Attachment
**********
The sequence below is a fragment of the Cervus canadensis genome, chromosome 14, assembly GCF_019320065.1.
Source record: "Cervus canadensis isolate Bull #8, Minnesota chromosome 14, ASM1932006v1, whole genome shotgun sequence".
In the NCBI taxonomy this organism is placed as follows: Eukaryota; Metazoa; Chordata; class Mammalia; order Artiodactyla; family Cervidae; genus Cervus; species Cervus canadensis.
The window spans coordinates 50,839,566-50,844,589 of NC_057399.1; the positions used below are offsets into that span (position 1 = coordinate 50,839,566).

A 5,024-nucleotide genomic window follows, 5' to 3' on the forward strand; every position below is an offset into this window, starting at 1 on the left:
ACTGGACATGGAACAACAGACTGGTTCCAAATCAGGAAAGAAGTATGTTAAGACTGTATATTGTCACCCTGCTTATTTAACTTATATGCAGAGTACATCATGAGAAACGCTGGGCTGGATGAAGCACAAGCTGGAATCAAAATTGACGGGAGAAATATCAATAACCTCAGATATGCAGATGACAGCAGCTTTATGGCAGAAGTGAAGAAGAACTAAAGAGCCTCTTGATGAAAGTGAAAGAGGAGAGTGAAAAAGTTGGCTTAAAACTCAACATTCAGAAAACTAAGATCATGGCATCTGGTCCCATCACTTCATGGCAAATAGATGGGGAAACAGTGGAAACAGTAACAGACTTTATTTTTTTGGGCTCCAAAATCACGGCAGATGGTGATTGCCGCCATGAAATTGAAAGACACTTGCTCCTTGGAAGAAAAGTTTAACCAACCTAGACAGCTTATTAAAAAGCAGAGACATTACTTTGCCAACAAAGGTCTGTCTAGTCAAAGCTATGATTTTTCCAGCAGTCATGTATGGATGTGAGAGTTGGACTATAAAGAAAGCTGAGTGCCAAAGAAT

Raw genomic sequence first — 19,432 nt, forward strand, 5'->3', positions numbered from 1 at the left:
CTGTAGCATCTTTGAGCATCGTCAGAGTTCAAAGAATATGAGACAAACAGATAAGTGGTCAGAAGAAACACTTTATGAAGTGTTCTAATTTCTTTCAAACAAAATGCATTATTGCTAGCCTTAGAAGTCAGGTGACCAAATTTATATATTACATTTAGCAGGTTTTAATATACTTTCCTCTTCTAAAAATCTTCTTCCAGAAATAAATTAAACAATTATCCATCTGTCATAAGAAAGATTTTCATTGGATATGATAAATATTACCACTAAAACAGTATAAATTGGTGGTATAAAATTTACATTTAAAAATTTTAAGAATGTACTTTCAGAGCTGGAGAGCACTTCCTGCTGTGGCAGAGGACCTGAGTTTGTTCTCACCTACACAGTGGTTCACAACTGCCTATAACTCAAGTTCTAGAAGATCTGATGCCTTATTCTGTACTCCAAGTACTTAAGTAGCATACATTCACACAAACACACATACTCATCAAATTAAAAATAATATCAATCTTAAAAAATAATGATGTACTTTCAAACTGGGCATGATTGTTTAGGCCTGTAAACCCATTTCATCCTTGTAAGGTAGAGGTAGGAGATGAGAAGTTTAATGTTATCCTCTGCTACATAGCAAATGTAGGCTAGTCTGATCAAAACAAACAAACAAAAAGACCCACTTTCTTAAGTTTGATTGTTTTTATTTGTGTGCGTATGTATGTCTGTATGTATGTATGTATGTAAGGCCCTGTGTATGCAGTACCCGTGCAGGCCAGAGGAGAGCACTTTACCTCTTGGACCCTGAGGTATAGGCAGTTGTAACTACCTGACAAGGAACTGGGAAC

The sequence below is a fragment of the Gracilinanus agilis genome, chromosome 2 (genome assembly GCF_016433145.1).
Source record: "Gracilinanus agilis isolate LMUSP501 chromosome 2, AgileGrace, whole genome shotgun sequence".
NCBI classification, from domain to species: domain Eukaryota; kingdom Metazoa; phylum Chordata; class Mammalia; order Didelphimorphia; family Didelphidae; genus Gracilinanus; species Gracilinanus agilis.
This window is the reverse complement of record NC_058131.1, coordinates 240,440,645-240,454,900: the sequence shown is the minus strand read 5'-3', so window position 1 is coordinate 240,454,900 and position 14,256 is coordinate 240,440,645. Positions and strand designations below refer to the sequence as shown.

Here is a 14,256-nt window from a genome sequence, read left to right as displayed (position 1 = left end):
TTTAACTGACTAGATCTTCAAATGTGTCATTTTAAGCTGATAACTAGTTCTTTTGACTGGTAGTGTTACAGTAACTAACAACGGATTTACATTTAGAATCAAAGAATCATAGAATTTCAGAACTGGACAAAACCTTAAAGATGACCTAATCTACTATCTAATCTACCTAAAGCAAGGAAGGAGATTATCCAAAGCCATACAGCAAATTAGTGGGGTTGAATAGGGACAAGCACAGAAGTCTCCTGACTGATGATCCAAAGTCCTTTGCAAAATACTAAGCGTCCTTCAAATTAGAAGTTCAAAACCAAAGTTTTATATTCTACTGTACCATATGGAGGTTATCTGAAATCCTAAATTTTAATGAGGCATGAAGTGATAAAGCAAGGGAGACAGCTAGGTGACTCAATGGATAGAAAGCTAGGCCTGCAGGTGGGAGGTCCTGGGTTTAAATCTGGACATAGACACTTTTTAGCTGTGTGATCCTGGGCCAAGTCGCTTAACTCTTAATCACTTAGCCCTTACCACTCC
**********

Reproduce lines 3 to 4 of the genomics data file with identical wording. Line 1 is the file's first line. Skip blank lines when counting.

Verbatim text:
In the NCBI taxonomy this organism is placed as follows: Eukaryota; Metazoa; Chordata; class Mammalia; order Artiodactyla; family Cervidae; genus Cervus; species Cervus canadensis.
The window spans coordinates 50,839,566-50,844,589 of NC_057399.1; the positions used below are offsets into that span (position 1 = coordinate 50,839,566).